Source: The Wage Committee, Ministry of Labour and Social Welfare

Furthermore, figure 2 reveals that increase in real minimum wage5 was even below real GDP growth confirming non conformity with the fair raise. It can be said that the enjoyment of industrial expansion and foreign direct investment was at the expense of seductive labor cost. Low agricultural price was a key factor which made such pay scale bearable. During the crisis year 1997 – 1998, contradictory, real minimum wage did not reduce as it ought to be. Labor was partially protected from the economic and social turmoil. As the economy improved in 1999, the government still pursued expansionary fiscal and monetary policy. Hence, without little choice minimum wage had to comply and it was kept constant. Figure 2 Changes in Real Minimum Wage and Gross Domestic Product (at constant prices)

percent 15 10 5 0 -5

Real minimum wage GDP (at constant prices)

-10 -15 1981

1983

1985

1987

1989

1991

1993

1995

1997

1999

Source: The Wage Committee, Ministry of Labour and Social Welfare

Sharing of economic growth was probably not the only purpose of minimum wage especially for the year 1997 and 1998. It appeared that minimum wage setting had abandoned its initial motive in 1972 the time of extreme social and political pressure for equality. This makes minimum wage the prime instrument for maintaining labor’s standard of living.

3. Minimum wage as an instrument for maintaining standards of living and purchasing power. Adam Smith (1776) stated in The Wealth of Nations that labor must receive a suitable share from the benefit from his or her contribution such that he or she can live properly in the society. For Thailand, minimum wage can partly claimed for stabilizing the standards of living and purchasing power. It is found that during 1976 – 1999, increase in minimum wage was above inflation for the extend 1978 – 1996 , figure (3). There was no evidence that raising minimum wage had any 5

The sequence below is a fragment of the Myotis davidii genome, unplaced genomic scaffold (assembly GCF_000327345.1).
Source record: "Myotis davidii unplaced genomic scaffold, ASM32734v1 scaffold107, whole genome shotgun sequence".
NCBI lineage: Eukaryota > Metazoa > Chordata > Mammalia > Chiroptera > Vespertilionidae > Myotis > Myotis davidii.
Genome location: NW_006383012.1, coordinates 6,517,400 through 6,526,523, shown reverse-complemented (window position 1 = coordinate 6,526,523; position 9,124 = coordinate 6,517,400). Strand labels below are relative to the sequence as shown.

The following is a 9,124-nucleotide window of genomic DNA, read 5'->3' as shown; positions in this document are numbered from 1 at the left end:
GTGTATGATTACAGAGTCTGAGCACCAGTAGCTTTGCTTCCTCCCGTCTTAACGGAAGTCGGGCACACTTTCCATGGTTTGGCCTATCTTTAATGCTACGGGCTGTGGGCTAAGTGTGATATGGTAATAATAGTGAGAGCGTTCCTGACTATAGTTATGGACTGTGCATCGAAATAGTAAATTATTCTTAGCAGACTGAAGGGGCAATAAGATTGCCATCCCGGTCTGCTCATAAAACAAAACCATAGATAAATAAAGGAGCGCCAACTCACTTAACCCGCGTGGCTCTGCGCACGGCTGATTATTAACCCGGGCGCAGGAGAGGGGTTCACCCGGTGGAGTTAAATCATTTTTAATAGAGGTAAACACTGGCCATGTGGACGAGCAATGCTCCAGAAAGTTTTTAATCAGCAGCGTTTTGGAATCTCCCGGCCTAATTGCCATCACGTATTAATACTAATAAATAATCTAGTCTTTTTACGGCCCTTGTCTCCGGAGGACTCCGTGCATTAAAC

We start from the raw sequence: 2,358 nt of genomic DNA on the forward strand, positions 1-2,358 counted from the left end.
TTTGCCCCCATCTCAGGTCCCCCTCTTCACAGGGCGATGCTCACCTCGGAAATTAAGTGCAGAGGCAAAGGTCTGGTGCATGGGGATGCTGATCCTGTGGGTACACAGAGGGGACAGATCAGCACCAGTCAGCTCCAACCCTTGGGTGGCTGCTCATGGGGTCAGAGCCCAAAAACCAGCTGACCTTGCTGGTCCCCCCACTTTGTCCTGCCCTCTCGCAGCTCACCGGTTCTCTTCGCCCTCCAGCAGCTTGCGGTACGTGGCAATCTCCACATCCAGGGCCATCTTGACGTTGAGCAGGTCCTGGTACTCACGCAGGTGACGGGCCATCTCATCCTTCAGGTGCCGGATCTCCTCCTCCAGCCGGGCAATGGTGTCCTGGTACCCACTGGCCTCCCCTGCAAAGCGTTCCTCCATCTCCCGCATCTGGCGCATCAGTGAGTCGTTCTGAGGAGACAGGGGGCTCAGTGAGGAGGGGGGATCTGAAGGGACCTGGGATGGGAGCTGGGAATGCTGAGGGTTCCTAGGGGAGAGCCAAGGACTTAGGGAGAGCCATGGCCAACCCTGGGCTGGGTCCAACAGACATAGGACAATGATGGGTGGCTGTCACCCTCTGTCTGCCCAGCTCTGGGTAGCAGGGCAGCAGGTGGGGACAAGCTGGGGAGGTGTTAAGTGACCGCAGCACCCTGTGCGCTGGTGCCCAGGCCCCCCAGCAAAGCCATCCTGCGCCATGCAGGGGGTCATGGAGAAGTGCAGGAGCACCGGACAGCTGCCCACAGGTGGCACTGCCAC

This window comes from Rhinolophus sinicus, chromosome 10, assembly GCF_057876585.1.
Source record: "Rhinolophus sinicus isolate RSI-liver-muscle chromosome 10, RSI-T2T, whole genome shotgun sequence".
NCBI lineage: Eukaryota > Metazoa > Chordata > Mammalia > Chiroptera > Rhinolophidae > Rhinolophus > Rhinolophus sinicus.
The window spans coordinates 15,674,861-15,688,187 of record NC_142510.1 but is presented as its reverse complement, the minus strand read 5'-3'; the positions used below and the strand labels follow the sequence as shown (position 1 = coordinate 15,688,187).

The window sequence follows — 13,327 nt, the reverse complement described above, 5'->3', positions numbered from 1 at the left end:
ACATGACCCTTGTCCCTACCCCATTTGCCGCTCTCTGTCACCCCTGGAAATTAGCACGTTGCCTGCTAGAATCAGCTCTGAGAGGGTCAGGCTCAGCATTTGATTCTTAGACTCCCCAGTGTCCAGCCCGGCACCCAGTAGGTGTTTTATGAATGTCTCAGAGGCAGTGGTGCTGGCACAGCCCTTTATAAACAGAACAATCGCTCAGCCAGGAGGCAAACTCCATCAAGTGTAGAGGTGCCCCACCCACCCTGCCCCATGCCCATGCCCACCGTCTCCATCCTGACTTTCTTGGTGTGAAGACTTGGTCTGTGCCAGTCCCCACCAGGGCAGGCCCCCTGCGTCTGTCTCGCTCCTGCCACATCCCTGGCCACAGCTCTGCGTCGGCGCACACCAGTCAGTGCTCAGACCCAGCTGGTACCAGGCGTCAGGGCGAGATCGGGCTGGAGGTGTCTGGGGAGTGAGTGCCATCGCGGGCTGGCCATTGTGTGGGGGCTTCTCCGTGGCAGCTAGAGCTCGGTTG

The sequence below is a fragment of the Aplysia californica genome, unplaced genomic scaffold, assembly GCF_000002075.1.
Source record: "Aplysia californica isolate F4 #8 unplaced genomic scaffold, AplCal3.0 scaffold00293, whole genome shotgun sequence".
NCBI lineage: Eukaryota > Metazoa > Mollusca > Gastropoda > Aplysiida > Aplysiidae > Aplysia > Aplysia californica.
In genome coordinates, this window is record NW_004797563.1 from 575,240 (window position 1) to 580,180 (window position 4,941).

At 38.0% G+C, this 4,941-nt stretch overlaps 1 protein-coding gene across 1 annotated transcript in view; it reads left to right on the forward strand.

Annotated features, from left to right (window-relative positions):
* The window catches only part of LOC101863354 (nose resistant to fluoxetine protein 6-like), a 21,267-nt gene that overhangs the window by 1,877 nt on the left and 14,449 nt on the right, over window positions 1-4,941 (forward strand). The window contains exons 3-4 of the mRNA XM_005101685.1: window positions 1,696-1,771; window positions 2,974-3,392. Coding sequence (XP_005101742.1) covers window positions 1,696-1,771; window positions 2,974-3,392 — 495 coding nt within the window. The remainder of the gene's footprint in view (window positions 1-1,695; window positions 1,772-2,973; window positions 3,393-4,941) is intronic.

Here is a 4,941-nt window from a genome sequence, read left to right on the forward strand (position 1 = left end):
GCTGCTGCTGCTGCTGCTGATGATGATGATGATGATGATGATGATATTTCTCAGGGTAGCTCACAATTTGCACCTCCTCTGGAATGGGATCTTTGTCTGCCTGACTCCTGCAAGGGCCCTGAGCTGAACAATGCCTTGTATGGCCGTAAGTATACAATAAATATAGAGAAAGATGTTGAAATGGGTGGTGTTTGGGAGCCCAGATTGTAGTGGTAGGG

Nominal minimum wage deflated by inflation

4 effects on inflation6, direct or indirect. Increase in labor productivity caused by capital investment had relieved inflation from minimum wage. Figure 3 Changes in Minimum Wage and Inflation percent 30 Minimum wage

25

Inflation

20 15 10 5 0 1976

1979

1982

1985

1988

1991

1994

1997

Source: The Wage Committee, Ministry of Labour and Social Welfare

During the crisis years 1997 – 1999, pegging minimum wage resulted in deteriorating purchasing power. Fortunately, surprising low inflation helped standards of living to remain relatively unchanged. Under the circumstances, preventing a fall in minimum wage ,which interfered with real wage adjustment in labor market, can cause excessive unemployment. To get the fact straight, maintaining standards of living is not the same as increasing minimum wage at the same or about the same rate with inflation. Consumer price index is upward biased7 and therefore overestimate the cost of living. Low income consumer price index is more suitable but lack of details and sufficient methodological basis prevented further analysis.